L.A. businesses to form new federation

Times Staff Writer

Hoping to provide harried business owners a way to influence decision making, several Los Angeles business groups have formed a coalition to copy and counteract unions’ organizational clout.

The Los Angeles County Business Federation, which will be formally unveiled today, so far includes 44 organizations that represent more than 70,000 businesses employing more than 1.2 million people, said Tracy Rafter, chief executive of the group and a former publisher of the Daily News.

Although many of the local chambers of commerce and other groups in the federation already lobby for business, federation members said they weren’t speaking quickly or often enough to influence elected officials on important matters. The new organization’s leaders say it is important to emulate the fast footwork of the Los Angeles County Federation of Labor in bringing together large groups of people to address issues.

The labor movement nationally is struggling to maintain membership, but experts say Los Angeles has been a bulwark, with strong union ties to elected officials including Mayor Antonio Villaraigosa and Assembly Speaker Fabian Nunez (D-Los Angeles).


“It’s not like they’re running things, but it’s one of those regions in the country where labor has been very effective,” said Nelson Lichtenstein, a labor historian at UC Santa Barbara.

David Fleming, chairman of the new group, said labor has “done a fantastic job. Businesses are not organized, and because of that, we do not get our message across. We tend politically to be an afterthought.”

The federation formed “to organize businesses, the collective chambers, trade groups and business organizations so that we can put together the numbers and get the attention of the political leaders” as a way to boost economic vitality, said Fleming, who is also the outgoing chairman of the Los Angeles Area Chamber of Commerce.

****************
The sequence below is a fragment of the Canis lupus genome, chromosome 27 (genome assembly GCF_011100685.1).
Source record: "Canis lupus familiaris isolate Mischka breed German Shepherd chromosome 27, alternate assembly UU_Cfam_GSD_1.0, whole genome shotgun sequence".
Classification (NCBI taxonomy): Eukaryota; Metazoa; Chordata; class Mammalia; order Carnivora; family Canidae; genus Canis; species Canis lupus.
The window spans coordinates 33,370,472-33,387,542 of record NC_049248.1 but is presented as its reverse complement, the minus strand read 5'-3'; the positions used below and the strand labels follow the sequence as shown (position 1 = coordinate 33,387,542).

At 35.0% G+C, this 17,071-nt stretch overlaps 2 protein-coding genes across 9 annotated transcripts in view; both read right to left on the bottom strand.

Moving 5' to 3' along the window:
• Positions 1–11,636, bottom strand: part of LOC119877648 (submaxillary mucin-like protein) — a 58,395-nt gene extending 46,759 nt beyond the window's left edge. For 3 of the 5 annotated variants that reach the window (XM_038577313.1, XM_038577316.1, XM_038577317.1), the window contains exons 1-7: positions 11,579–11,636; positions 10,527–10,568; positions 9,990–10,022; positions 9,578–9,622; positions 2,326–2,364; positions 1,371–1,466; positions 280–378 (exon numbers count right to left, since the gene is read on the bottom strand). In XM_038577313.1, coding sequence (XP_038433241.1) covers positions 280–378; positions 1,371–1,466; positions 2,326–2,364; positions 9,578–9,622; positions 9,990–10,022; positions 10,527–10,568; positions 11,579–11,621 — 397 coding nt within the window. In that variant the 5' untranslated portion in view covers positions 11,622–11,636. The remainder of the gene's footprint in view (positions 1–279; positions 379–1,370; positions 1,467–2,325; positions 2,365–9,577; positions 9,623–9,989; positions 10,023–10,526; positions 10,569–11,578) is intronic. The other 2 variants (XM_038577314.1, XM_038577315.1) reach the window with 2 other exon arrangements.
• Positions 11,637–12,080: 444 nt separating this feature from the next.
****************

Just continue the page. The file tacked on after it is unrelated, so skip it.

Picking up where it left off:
The business federation said it would release the results of a poll today of its members finding that most believe the biggest need is to reduce worsening commute times, curb urban crime and gang violence and reform education.

Businesses, Fleming said, are tired of their employees spending too much time and energy on the freeways, are concerned about the threat of gangs and are fed up with having to spend money to educate new hires in basic skills they failed to learn in school.

If such poll results are going to set the group’s agenda, there could be common ground with labor.

“That is something that labor can cooperate on because labor has been talking about things like that for decades,” Lichtenstein said, adding, that it was more likely to be an adversarial relationship.

“I think they will end up going toe to toe with labor over things like living wage ordinances and expensive healthcare mandates,” Lichtenstein said.

Although Fleming said the group would take stands on matters it thought hurt business, he added, “We are not anti-labor. We are pro business.”

Maria Elena Durazo, executive secretary-treasurer of the Los Angeles County Federation of Labor AFL-CIO, found it curious that business would present an image of itself as unorganized and lacking clout.

“Business has a very strong and active presence with regard to the political decisions made in the city and county of Los Angeles, and it always has,” she said.

Still, Durazo said she was hopeful about potential points of agreement between labor and business.

“It could be good if they use it in a positive way, and not just as another tool to defeat reasonable proposals made on behalf of workers in Los Angeles,” she said.

Helen Han, CEO of the National Assn. of Women Business Owners, said she hoped the federation would spur action by her group’s primarily small-business members.

“This group has the kind of resources that we can really leverage to the fullest extent,” Han said.

The chief tool, said Rafter of the new group, will be an “action-alert” website that can be accessed from computers or Web-capable phones. The site would outline issues and offer phone numbers or e-mail links to decision makers, allowing business owners to quickly air their feelings without having to meet physically.

Fleming says he remembers when the Metropolitan Transportation Authority board of directors once reneged on a promise to transport Los Angeles marathon runners to the starting line for free. Within five hours, he had received 600 e-mails from irate runners, and the board quickly rescinded the decision. Fleming says he never forgot that, and considers it a standard.

“I want to see businesses sending 600 e-mails in five hours,” he said.